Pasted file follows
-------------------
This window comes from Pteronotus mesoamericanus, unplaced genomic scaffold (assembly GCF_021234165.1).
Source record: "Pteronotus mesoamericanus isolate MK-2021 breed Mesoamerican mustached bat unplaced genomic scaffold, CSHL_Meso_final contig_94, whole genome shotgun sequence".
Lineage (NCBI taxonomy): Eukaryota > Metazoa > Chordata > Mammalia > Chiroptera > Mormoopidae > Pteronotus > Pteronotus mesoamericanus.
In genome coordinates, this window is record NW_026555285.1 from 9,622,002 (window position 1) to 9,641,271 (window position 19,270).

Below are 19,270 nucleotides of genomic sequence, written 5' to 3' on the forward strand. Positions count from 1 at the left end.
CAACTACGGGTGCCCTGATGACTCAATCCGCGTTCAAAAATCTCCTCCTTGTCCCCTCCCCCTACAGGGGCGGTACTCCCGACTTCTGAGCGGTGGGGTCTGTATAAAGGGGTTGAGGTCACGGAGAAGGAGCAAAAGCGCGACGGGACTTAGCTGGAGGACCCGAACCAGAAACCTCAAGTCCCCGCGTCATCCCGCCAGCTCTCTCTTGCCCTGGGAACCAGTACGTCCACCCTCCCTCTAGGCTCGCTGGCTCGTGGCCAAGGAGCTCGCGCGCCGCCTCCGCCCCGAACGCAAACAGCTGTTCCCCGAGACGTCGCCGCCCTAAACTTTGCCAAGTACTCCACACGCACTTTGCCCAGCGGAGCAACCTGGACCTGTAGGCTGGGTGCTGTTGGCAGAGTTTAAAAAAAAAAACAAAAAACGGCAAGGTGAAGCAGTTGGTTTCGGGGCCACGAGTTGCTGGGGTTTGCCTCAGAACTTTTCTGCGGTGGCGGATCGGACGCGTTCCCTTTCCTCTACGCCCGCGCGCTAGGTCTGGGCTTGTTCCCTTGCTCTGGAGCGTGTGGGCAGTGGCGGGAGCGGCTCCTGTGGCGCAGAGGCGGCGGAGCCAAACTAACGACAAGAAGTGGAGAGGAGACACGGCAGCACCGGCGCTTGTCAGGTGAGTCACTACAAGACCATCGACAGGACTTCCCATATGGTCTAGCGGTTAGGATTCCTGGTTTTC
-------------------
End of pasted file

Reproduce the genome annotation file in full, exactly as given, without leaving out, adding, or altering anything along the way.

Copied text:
This window comes from Pteronotus mesoamericanus, unplaced genomic scaffold (assembly GCF_021234165.1).
Source record: "Pteronotus mesoamericanus isolate MK-2021 breed Mesoamerican mustached bat unplaced genomic scaffold, CSHL_Meso_final contig_94, whole genome shotgun sequence".
Lineage (NCBI taxonomy): Eukaryota > Metazoa > Chordata > Mammalia > Chiroptera > Mormoopidae > Pteronotus > Pteronotus mesoamericanus.
In genome coordinates, this window is record NW_026555285.1 from 9,622,002 (window position 1) to 9,641,271 (window position 19,270).

Below are 19,270 nucleotides of genomic sequence, written 5' to 3' on the forward strand. Positions count from 1 at the left end.
CAACTACGGGTGCCCTGATGACTCAATCCGCGTTCAAAAATCTCCTCCTTGTCCCCTCCCCCTACAGGGGCGGTACTCCCGACTTCTGAGCGGTGGGGTCTGTATAAAGGGGTTGAGGTCACGGAGAAGGAGCAAAAGCGCGACGGGACTTAGCTGGAGGACCCGAACCAGAAACCTCAAGTCCCCGCGTCATCCCGCCAGCTCTCTCTTGCCCTGGGAACCAGTACGTCCACCCTCCCTCTAGGCTCGCTGGCTCGTGGCCAAGGAGCTCGCGCGCCGCCTCCGCCCCGAACGCAAACAGCTGTTCCCCGAGACGTCGCCGCCCTAAACTTTGCCAAGTACTCCACACGCACTTTGCCCAGCGGAGCAACCTGGACCTGTAGGCTGGGTGCTGTTGGCAGAGTTTAAAAAAAAAAACAAAAAACGGCAAGGTGAAGCAGTTGGTTTCGGGGCCACGAGTTGCTGGGGTTTGCCTCAGAACTTTTCTGCGGTGGCGGATCGGACGCGTTCCCTTTCCTCTACGCCCGCGCGCTAGGTCTGGGCTTGTTCCCTTGCTCTGGAGCGTGTGGGCAGTGGCGGGAGCGGCTCCTGTGGCGCAGAGGCGGCGGAGCCAAACTAACGACAAGAAGTGGAGAGGAGACACGGCAGCACCGGCGCTTGTCAGGTGAGTCACTACAAGACCATCGACAGGACTTCCCATATGGTCTAGCGGTTAGGATTCCTGGTTTTC